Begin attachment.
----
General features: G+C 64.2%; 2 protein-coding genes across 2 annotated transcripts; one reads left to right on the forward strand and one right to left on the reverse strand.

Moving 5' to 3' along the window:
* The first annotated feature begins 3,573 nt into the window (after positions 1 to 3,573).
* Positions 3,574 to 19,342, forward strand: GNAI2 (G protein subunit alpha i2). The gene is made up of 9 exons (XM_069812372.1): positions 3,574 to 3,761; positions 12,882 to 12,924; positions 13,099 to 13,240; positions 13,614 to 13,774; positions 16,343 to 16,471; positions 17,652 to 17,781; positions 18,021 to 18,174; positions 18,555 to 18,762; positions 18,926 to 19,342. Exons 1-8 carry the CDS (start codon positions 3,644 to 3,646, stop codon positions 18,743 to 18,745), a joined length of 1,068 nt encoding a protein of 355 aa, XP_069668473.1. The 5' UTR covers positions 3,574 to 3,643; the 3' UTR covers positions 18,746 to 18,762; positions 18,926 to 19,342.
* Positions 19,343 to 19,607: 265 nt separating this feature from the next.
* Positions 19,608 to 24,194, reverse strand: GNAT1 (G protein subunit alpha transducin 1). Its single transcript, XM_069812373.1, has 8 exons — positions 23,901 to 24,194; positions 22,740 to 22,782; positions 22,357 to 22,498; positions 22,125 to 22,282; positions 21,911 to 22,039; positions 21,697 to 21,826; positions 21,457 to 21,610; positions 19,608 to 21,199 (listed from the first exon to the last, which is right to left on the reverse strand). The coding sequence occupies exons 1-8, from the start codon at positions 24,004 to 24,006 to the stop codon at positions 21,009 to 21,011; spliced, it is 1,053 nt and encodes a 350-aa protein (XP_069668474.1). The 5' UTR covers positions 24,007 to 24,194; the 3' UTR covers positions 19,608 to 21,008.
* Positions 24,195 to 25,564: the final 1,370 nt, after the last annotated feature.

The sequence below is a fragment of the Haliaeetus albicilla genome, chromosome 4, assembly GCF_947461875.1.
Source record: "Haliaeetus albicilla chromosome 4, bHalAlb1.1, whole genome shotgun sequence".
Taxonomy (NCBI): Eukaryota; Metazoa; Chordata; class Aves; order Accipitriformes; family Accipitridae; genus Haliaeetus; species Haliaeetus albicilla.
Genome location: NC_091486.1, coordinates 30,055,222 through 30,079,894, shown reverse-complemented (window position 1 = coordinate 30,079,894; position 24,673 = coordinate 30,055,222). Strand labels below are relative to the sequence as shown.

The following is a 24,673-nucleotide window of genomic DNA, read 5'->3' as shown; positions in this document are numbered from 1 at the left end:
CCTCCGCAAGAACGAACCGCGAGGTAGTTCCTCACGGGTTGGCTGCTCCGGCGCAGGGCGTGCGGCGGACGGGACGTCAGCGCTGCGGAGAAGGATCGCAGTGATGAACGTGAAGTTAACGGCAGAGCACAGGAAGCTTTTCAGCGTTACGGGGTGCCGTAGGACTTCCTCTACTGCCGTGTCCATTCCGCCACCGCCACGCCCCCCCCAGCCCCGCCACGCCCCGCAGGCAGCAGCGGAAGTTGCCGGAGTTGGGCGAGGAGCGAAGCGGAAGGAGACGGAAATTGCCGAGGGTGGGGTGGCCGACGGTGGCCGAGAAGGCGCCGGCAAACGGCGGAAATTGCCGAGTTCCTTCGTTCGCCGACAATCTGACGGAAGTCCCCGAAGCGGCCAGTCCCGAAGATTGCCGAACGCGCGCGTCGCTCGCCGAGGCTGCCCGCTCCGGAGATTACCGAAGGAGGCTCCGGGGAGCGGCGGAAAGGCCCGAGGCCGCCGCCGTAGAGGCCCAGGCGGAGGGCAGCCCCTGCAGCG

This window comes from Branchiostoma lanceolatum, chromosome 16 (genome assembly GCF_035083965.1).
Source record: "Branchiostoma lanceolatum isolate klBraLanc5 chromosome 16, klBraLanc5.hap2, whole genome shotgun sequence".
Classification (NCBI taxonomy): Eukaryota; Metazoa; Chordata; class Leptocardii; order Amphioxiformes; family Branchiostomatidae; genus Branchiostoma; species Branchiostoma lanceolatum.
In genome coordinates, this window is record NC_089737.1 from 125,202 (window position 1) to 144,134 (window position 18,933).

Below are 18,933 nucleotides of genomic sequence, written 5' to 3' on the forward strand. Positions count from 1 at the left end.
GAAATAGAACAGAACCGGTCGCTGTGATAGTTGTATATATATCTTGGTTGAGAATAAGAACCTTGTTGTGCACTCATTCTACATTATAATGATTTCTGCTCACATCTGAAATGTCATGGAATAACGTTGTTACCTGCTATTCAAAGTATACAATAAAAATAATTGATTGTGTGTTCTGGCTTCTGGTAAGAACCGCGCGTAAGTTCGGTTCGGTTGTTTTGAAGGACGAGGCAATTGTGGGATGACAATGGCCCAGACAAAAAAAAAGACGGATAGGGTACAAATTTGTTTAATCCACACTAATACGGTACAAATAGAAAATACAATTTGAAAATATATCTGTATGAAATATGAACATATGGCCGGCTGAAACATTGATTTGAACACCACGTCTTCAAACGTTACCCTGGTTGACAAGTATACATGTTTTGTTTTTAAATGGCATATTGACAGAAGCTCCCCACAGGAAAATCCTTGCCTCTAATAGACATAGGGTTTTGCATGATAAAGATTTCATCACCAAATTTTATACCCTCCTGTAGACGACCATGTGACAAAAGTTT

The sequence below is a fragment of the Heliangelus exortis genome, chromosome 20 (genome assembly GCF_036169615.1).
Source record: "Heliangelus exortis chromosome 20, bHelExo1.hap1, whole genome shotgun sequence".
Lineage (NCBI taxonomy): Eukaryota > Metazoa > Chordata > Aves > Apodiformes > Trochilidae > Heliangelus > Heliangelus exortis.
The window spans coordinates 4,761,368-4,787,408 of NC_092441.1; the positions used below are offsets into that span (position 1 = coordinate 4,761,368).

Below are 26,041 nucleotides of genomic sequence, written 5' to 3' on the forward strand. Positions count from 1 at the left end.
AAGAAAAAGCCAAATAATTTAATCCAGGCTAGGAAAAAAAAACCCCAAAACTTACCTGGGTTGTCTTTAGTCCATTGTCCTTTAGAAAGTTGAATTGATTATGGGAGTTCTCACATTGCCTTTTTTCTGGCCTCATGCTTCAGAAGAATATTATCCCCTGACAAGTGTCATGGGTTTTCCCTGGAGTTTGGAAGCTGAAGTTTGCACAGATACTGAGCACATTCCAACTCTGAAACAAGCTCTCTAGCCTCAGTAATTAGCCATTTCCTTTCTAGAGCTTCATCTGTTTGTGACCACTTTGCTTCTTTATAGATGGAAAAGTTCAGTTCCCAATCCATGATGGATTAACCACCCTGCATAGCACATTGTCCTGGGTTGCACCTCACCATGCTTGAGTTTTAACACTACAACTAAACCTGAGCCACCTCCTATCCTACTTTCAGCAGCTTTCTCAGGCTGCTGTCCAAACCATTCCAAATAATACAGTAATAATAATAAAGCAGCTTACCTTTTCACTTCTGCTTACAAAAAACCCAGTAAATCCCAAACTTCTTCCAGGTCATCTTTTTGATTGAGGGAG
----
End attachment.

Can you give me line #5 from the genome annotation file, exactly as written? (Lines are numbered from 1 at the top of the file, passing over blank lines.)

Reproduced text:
* Positions 19,343 to 19,607: 265 nt separating this feature from the next.